Elif M Babul

Grant Type

Workshop Grant

Institutional Affiliation

Stanford U.

Grant number

Gr. CONF-875

Approve Date

October 6, 2021

Project Title


Since it was selected by the Oxford Dictionaries as the 2016 word of the year, “post-truth” has made a dramatic entrance into the public, political, and scholarly fields. This workshop explores both how anthropological perspectives might provide insight into the post-truth moment, and how this moment compels us to rethink what we call “anthropological perspectives.” It examines the tensions and affinities between, on the one hand, the ethnographic approach that builds on the legitimacy of the localized knowledge and truth claims that do not fit into Western scientific models, and, on the other hand, the heightened worldwide mobilization of fake news, alternative facts and conspiracy theories in the service of authoritarian, exploitative, xenophobic, and oppositional political agendas. We seek to reconcile the deep-seated anthropological tradition that exposes the limitations of purely empirical accounts of the world with an awareness of the ruinous consequences of the public dismissal of science as partisan. Specifically, we aim to collectively think about how we need to position ourselves as anthropologists in this alleged era of post-truth: Do we reclaim the empirical and deepen our alliances with the social sciences or veer towards alternative methodologies such as critical fabulation and forge new affinities with the humanities? Is there a case to be made for the value of relatively impartial storytellers and arbiters of fact?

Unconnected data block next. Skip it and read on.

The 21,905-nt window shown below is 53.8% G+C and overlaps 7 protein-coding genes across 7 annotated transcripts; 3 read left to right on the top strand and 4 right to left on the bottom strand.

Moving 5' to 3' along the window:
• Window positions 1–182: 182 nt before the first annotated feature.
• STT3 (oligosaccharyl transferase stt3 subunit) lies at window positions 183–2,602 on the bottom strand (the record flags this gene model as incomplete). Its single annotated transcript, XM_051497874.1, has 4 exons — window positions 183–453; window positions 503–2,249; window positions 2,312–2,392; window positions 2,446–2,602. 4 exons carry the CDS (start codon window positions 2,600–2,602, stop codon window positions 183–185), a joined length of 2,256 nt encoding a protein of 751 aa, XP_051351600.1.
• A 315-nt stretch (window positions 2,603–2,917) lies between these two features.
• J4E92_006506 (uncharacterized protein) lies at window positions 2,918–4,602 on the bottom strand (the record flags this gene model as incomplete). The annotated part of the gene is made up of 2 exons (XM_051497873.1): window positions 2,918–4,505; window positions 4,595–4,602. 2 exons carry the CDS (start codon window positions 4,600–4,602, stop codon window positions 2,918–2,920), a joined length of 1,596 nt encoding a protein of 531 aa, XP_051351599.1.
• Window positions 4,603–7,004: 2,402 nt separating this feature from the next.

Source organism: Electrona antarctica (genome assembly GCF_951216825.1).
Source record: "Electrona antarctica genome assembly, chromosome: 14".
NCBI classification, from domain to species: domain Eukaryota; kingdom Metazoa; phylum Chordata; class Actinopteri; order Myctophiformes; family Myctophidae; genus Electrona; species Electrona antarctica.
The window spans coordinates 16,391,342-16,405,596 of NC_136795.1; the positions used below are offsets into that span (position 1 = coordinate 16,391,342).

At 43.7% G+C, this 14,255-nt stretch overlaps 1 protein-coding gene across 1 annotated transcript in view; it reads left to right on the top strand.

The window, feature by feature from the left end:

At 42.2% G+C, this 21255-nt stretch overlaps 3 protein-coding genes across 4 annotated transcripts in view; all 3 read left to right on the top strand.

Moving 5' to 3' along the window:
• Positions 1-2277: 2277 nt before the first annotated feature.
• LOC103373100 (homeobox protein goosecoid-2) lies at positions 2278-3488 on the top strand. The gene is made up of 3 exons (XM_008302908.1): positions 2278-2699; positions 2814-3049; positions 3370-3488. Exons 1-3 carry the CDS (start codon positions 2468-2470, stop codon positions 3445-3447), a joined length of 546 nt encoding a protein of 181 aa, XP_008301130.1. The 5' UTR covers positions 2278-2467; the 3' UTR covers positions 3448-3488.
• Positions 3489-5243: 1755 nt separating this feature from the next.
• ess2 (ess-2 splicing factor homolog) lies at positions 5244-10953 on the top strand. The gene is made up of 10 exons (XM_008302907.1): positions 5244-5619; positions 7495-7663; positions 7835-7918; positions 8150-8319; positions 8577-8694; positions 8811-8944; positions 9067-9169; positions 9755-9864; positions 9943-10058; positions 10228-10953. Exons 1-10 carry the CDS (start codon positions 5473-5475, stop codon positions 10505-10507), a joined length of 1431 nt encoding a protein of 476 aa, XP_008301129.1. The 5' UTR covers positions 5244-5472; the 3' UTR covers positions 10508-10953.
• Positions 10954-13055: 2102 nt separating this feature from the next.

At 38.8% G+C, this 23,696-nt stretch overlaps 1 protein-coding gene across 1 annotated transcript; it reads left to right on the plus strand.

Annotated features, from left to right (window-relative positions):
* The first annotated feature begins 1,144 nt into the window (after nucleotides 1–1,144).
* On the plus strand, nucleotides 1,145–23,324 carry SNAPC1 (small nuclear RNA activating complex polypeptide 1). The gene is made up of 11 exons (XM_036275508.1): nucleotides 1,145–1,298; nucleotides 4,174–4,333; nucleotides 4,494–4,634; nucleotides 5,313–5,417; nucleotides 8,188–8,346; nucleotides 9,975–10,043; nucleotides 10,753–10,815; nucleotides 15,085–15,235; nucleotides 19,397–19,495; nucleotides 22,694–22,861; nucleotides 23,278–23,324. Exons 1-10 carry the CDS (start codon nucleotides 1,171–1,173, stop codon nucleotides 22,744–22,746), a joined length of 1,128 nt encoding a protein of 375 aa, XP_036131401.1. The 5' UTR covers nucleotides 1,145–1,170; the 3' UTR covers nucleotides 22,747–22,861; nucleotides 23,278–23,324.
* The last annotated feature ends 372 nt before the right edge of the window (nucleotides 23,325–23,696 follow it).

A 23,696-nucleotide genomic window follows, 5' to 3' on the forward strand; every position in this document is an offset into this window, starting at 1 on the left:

Babül, Elif M. 2020. Radical Once More: The Contentious Politics of Human Rights in Turkey. Social Anthropology/Anthropologie Social 28:50-65.